His childhood experience in revolutionary school inculcated in him both an intense dislike of ideological arguments and an ingrained skepticism of expert opinion. Consequently, he is careful to show how the voluminous social science literature on immigration is vulnerable to ideologically framed paradigms such that data can be manipulated to lead to desired conclusions. Sloppy data collection, skewed data analysis, and biased electoral politics reinforce the belief that the measured impact of immigration is good for everyone.

Instead, Borjas presents a counter narrative to both this prevailing academic gnosis and to the anti-immigration camp. Instead of asking what we owe immigrants, he asks what are we likely to get in return?

He concludes that immigration has not affected the average American all that much, but it has created winners and losers depending on the specific native populations, the different kinds of immigrants, and the different times thrown into the mix. “It depends.” And the only sustained winners in recent waves appear to be the firms which employ the relatively small numbers of highly skilled professional immigrants and the low-skilled migrant majority.

“It is probably not too far-fetched to conclude that, at least in the short run, the economic gains captured by the immigration surplus are offset by the financial burden of providing services to immigrants. Given the scale and skill mix of the immigrants who entered our country in the past decades, the economic impact of immigration, on average, is at best a wash. This near-zero effect conceals a substantial redistribution of wealth from workers to firms.”

In the end, Borjas leaves us with the question: Who are you rooting for? “The mathematical models and the statistical manipulations might put a veneer of science on the policy proposals, but the policy choice is driven mainly by our ideological conviction that one group should benefit at the expense of another.”

Borjas leaves the answer to this question up to us, pointing out the implications of the various options we could pursue. But for him personally, a United States that continues to offer new hope and a fresh start to the world’s less fortunate is the kind of country he wants to live in.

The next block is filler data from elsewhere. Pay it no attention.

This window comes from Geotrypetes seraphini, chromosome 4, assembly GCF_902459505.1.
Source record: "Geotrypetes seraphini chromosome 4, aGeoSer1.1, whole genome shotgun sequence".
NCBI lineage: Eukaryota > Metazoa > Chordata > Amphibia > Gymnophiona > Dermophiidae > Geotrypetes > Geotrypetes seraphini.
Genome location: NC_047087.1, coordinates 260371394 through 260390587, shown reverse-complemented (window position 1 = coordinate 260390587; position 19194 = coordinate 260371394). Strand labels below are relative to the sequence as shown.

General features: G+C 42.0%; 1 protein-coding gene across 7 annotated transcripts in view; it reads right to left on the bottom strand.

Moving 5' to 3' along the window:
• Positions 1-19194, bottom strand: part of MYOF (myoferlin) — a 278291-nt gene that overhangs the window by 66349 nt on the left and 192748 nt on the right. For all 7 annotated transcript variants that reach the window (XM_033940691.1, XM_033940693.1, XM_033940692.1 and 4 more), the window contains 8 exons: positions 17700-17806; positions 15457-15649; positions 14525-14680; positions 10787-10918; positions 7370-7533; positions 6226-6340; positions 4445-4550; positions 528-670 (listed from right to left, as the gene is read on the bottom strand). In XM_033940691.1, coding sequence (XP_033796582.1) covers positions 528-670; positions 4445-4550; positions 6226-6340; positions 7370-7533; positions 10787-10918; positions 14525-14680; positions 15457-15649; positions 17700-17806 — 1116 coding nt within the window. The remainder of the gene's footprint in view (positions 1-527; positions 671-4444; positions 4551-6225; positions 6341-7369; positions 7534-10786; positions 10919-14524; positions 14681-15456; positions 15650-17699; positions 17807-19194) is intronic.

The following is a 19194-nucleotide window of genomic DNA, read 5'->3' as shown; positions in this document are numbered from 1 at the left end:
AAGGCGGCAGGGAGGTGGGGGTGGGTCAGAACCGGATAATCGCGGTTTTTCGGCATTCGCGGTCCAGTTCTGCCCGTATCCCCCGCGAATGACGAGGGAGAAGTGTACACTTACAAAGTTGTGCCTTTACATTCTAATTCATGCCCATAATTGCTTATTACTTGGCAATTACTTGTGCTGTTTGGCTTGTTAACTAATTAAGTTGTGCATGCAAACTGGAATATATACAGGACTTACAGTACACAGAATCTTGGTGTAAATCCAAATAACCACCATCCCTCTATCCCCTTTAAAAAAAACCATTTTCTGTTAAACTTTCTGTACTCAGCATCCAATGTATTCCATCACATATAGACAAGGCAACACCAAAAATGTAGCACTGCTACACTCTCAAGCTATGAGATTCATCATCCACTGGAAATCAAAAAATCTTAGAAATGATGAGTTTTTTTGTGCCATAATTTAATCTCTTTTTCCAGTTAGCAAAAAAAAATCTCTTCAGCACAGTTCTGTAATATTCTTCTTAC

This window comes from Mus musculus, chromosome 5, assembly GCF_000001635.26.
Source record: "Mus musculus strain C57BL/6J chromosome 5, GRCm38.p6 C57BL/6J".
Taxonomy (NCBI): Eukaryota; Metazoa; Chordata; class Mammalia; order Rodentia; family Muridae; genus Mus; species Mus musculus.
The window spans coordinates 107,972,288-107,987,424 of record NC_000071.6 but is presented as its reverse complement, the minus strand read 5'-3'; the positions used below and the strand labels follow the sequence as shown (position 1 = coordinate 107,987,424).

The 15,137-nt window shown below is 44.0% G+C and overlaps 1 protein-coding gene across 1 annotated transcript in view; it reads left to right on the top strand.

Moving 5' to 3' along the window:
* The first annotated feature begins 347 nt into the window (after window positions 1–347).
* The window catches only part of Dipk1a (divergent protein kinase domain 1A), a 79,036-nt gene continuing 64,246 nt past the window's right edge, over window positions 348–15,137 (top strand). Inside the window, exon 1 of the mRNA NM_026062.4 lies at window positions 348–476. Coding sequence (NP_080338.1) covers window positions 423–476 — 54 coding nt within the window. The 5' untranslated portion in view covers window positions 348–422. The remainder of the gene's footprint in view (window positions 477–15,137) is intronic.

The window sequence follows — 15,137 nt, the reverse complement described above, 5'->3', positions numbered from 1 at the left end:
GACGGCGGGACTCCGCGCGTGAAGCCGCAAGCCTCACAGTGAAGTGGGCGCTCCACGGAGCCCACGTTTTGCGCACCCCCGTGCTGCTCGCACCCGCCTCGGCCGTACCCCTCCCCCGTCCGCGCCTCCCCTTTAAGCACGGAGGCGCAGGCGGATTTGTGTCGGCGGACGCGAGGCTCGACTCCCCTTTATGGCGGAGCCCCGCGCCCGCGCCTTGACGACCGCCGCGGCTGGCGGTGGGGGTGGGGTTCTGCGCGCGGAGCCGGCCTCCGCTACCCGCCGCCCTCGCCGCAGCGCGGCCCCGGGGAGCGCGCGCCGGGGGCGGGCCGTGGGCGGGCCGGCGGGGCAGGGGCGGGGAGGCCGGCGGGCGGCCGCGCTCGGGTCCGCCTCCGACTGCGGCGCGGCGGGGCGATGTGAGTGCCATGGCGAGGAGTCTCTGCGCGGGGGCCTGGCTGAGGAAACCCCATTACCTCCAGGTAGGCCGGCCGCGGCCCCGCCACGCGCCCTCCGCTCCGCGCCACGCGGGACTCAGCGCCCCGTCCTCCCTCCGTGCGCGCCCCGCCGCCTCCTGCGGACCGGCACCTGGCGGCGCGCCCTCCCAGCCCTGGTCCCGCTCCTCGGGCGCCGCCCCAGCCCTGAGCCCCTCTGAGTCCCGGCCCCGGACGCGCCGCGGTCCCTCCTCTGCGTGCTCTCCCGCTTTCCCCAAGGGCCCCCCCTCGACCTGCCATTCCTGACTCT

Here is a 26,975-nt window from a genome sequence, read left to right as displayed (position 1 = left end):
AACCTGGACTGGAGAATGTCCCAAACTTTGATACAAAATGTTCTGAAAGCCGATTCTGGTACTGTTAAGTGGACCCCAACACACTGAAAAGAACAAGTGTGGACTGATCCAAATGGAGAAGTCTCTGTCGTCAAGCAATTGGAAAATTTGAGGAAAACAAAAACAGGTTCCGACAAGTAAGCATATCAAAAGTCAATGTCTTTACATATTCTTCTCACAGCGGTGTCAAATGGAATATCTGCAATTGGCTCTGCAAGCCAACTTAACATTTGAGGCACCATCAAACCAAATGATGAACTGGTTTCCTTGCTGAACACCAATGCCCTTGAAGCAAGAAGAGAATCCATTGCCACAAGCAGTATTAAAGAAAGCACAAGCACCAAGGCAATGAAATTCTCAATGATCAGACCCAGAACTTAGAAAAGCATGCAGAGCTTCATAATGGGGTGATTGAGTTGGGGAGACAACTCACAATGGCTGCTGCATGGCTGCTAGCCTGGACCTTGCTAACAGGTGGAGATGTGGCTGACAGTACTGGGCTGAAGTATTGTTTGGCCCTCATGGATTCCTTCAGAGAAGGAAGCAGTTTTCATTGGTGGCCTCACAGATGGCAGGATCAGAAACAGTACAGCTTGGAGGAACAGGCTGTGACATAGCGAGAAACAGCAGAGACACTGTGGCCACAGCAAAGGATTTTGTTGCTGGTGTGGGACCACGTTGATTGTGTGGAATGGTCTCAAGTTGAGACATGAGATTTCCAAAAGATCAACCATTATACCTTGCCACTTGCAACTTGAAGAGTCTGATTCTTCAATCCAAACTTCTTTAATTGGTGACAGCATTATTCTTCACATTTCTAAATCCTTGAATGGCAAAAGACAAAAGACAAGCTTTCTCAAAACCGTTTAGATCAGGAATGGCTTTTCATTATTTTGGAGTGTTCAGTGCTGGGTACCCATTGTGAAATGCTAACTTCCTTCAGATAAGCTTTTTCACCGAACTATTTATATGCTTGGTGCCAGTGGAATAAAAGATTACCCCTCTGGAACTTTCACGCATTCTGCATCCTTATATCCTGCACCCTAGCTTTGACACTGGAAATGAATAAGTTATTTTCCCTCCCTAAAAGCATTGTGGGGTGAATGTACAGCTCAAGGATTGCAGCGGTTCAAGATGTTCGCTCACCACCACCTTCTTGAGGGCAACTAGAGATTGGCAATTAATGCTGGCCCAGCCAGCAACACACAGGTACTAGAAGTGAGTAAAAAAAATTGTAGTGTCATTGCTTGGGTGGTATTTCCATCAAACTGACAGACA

“It is a real tragedy that cold-blooded political calculations allowed low-skill immigration to become a political, economic and logistical mess because of the reluctance to secure our borders. It is an even greater tragedy that we have given no thought to formulating an immigration policy that responsibly gives some of the less fortunate a chance at the American dream while simultaneously addressing the problems and dislocations that this type of immigration creates.”

The key words here are “secure our borders . . . responsibly.” There is no hint of racism and xenophobia in Borja’s balanced assessment based on level-headed, lucid, and transparent calculations and judgments. It is neither feasible nor desirable to build walls around our entire country with drawbridges that can be lowered and raised to police traffic. But the problems attendant on admitting large numbers of unassimilated minorities and refugees require much more careful study than we have been allowing.

We Wanted Workers is essential reading for everyone concerned about how we can retain America’s historic role as a refuge for some of the world’s poor and oppressed as well as those simply hungry for the opportunities that our country has to offer. In particular, it should be read by politicians, who all too often seem to speak from opportunism or ideology rather than from an informed perspective.

The book is not a quick read, however. Though written in plain language and not demanding advanced mathematical skills it does require careful study of some uncomplicated tables and charts.

Borjas is, no doubt, a popular lecturer as a low-jargon, coherent academic who positions his material effectively around his own life experiences. But he is an economist and obviously fascinated by number crunching which is not everybody’s cup of tea. After a while, examples such as the globalized production of the proverbial widget and streets littered with dollar bills get tiring!